What is paragliding?
Paragliding is a kind of flying, but instead of the wing being made of metal, wood or plastic, it is made of nylon or polyester. The wing (known as a canopy) is attached to a harness by lines, not dissimilar to a parachute. The harness is where the pilots sit – and they report that it outperforms a parachute in terms of comfort.
Is it safe?
Like sailing and deep-sea diving, paragliding is as safe as the person doing it. The big advantage is that it’s probably the slowest form of aviation, so if you do crash you’ll hit the ground quite gently!
Where do I learn?
There are lots of schools, mainly based inland by appropriate hills or mountains, and there are also schools on the coast near spectacular cliffs. These are very attractive, though the prospect of landing in the sea seems to dissuade beginners! All schools will show you within a couple of days how to inflate the canopy, launch and land. They use radio instruction, tandem flying practice and schoolroom theory sessions to help you get the most from paragliding. It takes about seven days to get your basic licence; then you’re free to fly independently at sites across Australia.
What do I need?
Pilots normally wear warm clothes, in case they get very high up, and a helmet in case they stumble on landing. In terms of gear, schools supply basic training, canopies, harnesses, etc. However, you’ll probably want to buy your own more sophisticated equipment, which you’ll be able to choose much better once you’ve tried some out on your course.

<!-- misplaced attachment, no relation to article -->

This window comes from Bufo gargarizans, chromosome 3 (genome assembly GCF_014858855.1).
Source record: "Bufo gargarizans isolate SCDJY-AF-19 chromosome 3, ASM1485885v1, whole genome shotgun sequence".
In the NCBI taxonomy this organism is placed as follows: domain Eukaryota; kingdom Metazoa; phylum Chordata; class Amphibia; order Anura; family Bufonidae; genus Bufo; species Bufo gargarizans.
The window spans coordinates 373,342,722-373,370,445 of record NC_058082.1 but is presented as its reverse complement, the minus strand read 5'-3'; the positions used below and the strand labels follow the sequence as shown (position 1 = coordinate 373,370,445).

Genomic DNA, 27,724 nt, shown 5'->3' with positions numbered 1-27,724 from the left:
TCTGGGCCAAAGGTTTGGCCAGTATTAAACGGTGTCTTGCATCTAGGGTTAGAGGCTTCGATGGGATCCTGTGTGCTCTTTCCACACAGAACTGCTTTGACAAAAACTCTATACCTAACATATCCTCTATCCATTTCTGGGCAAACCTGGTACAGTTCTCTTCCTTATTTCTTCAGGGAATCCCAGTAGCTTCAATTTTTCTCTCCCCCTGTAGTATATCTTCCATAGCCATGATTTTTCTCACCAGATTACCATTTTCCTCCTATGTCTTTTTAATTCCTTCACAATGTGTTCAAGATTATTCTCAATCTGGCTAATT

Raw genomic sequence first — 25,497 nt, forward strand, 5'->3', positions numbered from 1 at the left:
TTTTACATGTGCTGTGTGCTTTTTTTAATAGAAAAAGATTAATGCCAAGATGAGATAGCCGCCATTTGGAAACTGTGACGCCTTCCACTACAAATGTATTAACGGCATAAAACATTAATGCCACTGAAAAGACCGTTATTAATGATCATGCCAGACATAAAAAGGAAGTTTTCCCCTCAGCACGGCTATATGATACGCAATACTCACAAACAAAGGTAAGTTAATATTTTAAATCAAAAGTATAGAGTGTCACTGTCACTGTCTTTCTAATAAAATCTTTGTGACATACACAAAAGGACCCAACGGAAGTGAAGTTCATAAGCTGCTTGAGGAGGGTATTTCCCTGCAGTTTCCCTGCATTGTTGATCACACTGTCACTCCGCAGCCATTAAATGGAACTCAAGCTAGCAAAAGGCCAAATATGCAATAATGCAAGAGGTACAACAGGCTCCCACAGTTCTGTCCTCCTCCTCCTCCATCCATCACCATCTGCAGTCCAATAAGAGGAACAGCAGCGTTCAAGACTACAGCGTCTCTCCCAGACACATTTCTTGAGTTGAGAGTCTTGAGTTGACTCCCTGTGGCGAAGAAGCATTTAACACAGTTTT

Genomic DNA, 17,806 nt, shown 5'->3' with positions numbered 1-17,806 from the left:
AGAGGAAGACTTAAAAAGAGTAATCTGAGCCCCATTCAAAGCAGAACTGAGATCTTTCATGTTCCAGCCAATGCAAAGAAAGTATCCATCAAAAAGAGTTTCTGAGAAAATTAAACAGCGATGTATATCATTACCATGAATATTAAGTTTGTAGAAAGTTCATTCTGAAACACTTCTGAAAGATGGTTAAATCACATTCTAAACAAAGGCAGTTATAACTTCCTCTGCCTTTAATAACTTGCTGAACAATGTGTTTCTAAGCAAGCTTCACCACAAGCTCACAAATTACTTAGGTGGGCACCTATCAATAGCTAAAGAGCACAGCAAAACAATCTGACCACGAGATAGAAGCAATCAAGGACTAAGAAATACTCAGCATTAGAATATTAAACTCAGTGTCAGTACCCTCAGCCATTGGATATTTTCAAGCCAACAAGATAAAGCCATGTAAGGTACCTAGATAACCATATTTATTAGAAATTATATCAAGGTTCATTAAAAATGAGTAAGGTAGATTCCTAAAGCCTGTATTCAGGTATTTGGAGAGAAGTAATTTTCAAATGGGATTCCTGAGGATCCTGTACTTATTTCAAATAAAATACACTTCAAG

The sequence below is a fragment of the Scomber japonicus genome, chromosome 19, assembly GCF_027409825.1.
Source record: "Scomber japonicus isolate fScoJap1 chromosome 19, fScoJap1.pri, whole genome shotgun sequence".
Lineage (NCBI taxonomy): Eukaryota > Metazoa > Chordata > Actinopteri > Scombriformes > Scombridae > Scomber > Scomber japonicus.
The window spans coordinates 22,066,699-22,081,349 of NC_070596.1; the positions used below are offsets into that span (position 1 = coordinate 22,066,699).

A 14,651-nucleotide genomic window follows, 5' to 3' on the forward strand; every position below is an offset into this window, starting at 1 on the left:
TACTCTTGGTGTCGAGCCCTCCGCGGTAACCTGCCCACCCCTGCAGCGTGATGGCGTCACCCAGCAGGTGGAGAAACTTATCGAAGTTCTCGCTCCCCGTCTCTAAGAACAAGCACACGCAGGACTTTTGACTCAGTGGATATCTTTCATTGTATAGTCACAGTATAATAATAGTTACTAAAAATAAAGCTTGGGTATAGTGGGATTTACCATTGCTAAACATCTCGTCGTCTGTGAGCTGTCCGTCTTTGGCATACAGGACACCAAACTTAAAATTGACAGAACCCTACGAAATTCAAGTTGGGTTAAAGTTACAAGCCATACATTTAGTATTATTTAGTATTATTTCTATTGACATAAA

Who can do it?
There’s no upper age limit provided your instructor deems you capable, but the youngest anybody can paraglide is 14. Anybody with good eyesight and good balance is a potential paraglider pilot. It’s a very relaxed sport as you’re mostly sitting down. You’ll probably experience pain in some muscles you didn’t know you had whilst learning, but many of those will be due to the walk up the training hill to launch. Flying a paraglider is a great sport. We hope to see you in the air with us this season!
Do the following statements agree with the information given in the text on page 88?
In boxes 8-14 on your answer sheet, write
TRUE if the statement agrees with the information
FALSE if the statement contradicts the information
NOT GIVEN if there is no information on this
8 A paraglider is more comfortable than a parachute.
9 Most paragliding schools are situated by the sea.
10 Learners must pass a theory test in order to get their licence.
11 Learners are able to paraglide unaccompanied after a week’s course.
12 It is advisable to purchase some equipment before you do your training.